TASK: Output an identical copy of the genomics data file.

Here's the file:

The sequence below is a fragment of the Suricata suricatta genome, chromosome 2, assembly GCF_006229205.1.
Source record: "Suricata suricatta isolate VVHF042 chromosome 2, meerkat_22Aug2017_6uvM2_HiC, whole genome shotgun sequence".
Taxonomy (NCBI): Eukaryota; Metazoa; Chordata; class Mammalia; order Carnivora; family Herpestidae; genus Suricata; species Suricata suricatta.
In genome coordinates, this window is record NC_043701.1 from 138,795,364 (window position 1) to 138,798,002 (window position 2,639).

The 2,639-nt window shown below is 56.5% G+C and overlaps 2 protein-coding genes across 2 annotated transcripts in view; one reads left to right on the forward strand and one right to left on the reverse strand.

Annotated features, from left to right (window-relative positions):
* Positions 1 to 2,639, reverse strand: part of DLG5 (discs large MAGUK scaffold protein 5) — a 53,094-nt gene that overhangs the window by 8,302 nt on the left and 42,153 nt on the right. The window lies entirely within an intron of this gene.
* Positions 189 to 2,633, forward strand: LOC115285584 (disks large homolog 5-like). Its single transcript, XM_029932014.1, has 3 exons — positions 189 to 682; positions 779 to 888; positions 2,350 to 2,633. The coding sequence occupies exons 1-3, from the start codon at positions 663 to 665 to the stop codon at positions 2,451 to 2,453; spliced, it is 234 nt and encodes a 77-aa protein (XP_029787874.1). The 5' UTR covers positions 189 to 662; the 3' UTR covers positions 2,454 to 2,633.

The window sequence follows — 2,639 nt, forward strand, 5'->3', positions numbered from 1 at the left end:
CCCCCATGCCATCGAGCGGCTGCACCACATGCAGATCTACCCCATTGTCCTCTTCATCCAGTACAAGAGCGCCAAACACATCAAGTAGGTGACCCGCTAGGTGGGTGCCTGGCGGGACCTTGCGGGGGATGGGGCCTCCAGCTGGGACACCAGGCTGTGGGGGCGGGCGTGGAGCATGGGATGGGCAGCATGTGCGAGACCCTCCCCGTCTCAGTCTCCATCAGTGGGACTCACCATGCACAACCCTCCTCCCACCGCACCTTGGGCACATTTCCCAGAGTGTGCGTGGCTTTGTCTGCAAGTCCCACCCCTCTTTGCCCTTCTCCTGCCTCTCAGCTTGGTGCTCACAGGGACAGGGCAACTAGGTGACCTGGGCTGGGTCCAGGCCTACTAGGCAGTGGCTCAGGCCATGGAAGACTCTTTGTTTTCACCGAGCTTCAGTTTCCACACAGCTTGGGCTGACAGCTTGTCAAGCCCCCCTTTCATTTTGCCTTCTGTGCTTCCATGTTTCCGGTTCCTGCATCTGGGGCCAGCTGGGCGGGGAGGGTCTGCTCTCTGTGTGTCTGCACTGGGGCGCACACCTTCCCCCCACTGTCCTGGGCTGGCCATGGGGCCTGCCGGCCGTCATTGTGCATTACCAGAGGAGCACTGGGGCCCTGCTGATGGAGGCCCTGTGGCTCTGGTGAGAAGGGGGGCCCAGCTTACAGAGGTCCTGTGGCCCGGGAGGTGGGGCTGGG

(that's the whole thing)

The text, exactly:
The sequence below is a fragment of the Suricata suricatta genome, chromosome 2, assembly GCF_006229205.1.
Source record: "Suricata suricatta isolate VVHF042 chromosome 2, meerkat_22Aug2017_6uvM2_HiC, whole genome shotgun sequence".
Taxonomy (NCBI): Eukaryota; Metazoa; Chordata; class Mammalia; order Carnivora; family Herpestidae; genus Suricata; species Suricata suricatta.
In genome coordinates, this window is record NC_043701.1 from 138,795,364 (window position 1) to 138,798,002 (window position 2,639).

The 2,639-nt window shown below is 56.5% G+C and overlaps 2 protein-coding genes across 2 annotated transcripts in view; one reads left to right on the forward strand and one right to left on the reverse strand.

Annotated features, from left to right (window-relative positions):
* Positions 1 to 2,639, reverse strand: part of DLG5 (discs large MAGUK scaffold protein 5) — a 53,094-nt gene that overhangs the window by 8,302 nt on the left and 42,153 nt on the right. The window lies entirely within an intron of this gene.
* Positions 189 to 2,633, forward strand: LOC115285584 (disks large homolog 5-like). Its single transcript, XM_029932014.1, has 3 exons — positions 189 to 682; positions 779 to 888; positions 2,350 to 2,633. The coding sequence occupies exons 1-3, from the start codon at positions 663 to 665 to the stop codon at positions 2,451 to 2,453; spliced, it is 234 nt and encodes a 77-aa protein (XP_029787874.1). The 5' UTR covers positions 189 to 662; the 3' UTR covers positions 2,454 to 2,633.

The window sequence follows — 2,639 nt, forward strand, 5'->3', positions numbered from 1 at the left end:
CCCCCATGCCATCGAGCGGCTGCACCACATGCAGATCTACCCCATTGTCCTCTTCATCCAGTACAAGAGCGCCAAACACATCAAGTAGGTGACCCGCTAGGTGGGTGCCTGGCGGGACCTTGCGGGGGATGGGGCCTCCAGCTGGGACACCAGGCTGTGGGGGCGGGCGTGGAGCATGGGATGGGCAGCATGTGCGAGACCCTCCCCGTCTCAGTCTCCATCAGTGGGACTCACCATGCACAACCCTCCTCCCACCGCACCTTGGGCACATTTCCCAGAGTGTGCGTGGCTTTGTCTGCAAGTCCCACCCCTCTTTGCCCTTCTCCTGCCTCTCAGCTTGGTGCTCACAGGGACAGGGCAACTAGGTGACCTGGGCTGGGTCCAGGCCTACTAGGCAGTGGCTCAGGCCATGGAAGACTCTTTGTTTTCACCGAGCTTCAGTTTCCACACAGCTTGGGCTGACAGCTTGTCAAGCCCCCCTTTCATTTTGCCTTCTGTGCTTCCATGTTTCCGGTTCCTGCATCTGGGGCCAGCTGGGCGGGGAGGGTCTGCTCTCTGTGTGTCTGCACTGGGGCGCACACCTTCCCCCCACTGTCCTGGGCTGGCCATGGGGCCTGCCGGCCGTCATTGTGCATTACCAGAGGAGCACTGGGGCCCTGCTGATGGAGGCCCTGTGGCTCTGGTGAGAAGGGGGGCCCAGCTTACAGAGGTCCTGTGGCCCGGGAGGTGGGGCTGGG